USDA Forest Service

Pacific Southwest Research Station

Pacific Southwest
Research Station

1731 Research Park Dr.
Davis, CA 95618
(530) 759-1700
United States Department of Agriculture Forest Service. USDA logo which links to the department's national site. Forest Service logo which links to the agency's national site.

Research Topics Fire Science

Masticated Fuels:
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Masticated Fuels

Masticated fuels along Taylor Ridge, Klamath National Forest.


Dense flammable vegetation and seasonally extreme fire weather present a daunting fuels management challenge in the foothill and mountain regions of California and southern Oregon. Much of this area historically burned in relatively frequent low to moderate severity fires, helping to thin the forest understory and reduce the potential for severe wildfires. Fire suppression, past management practices, and unusually severe wildfires have all contributed to the dense thickets of shrubs and small trees common in many areas today. Prescribed fire is one means of reducing wildfire hazard, but risks associated with the proximity to homes, air quality issues, and the lack of prescription burning opportunities limit its use. Treatment of shrub and small tree fuels with mechanical mastication is one alternative. When we started the project little was known about the effectiveness of mastication for altering fire behavior, and about the fire behavior and fire effects of burning masticated fuel beds.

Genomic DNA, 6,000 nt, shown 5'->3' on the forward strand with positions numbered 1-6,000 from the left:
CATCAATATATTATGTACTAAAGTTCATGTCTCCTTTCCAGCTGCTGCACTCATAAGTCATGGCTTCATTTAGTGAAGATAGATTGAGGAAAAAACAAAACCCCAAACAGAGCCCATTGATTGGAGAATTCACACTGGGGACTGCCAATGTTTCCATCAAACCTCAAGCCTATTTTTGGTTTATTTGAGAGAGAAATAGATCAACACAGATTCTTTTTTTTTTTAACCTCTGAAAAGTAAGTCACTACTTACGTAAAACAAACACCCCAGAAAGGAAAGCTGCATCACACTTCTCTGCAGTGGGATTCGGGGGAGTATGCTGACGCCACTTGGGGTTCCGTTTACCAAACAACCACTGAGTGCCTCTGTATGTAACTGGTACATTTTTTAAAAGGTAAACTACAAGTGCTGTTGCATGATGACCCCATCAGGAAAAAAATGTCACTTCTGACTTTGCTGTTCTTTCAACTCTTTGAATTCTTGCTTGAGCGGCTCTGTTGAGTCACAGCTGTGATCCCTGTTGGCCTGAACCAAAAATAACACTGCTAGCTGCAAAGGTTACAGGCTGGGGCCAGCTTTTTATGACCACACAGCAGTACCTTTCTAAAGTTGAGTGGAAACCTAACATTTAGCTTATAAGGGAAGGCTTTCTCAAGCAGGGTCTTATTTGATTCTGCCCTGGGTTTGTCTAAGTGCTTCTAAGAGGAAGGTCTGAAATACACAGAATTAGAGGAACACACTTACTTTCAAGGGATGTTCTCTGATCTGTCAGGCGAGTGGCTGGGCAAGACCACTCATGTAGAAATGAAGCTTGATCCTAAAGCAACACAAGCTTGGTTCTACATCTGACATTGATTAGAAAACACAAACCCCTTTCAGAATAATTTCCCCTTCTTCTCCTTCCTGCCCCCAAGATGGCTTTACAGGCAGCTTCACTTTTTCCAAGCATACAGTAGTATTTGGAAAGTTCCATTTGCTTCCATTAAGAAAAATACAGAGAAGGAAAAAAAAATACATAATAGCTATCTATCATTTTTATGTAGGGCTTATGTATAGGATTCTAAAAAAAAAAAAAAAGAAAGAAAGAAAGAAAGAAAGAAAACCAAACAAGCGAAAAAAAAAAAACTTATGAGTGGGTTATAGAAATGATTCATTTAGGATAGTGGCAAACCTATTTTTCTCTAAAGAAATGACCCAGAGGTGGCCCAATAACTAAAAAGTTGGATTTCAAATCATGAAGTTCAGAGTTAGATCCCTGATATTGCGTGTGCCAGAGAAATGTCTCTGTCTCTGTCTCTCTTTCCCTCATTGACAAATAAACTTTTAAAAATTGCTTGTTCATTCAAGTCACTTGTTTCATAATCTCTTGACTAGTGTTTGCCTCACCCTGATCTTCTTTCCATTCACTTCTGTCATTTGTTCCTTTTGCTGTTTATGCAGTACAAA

In order to address some of the unknowns, researchers with the U.S. Forest Service Pacific Southwest Research Station, Humboldt State University, and Mississippi State University began looking at fire effects from burning masticated fuels. Early work resulted in a paper showing the potential for substantial soil heating when masticated fuels are burned (Busse et al. 2005). The research was later expanded with funding from the Joint Fire Science Program (JFSP) (2005 to 2008). With new funding from JFSP (2013 to 2015), we will revisit masticated sites from the first phase of research and additional sites with varying treatment history to evaluate surface and live fuel succession over time, and determine how decomposition of masticated residues influences potential fire behavior.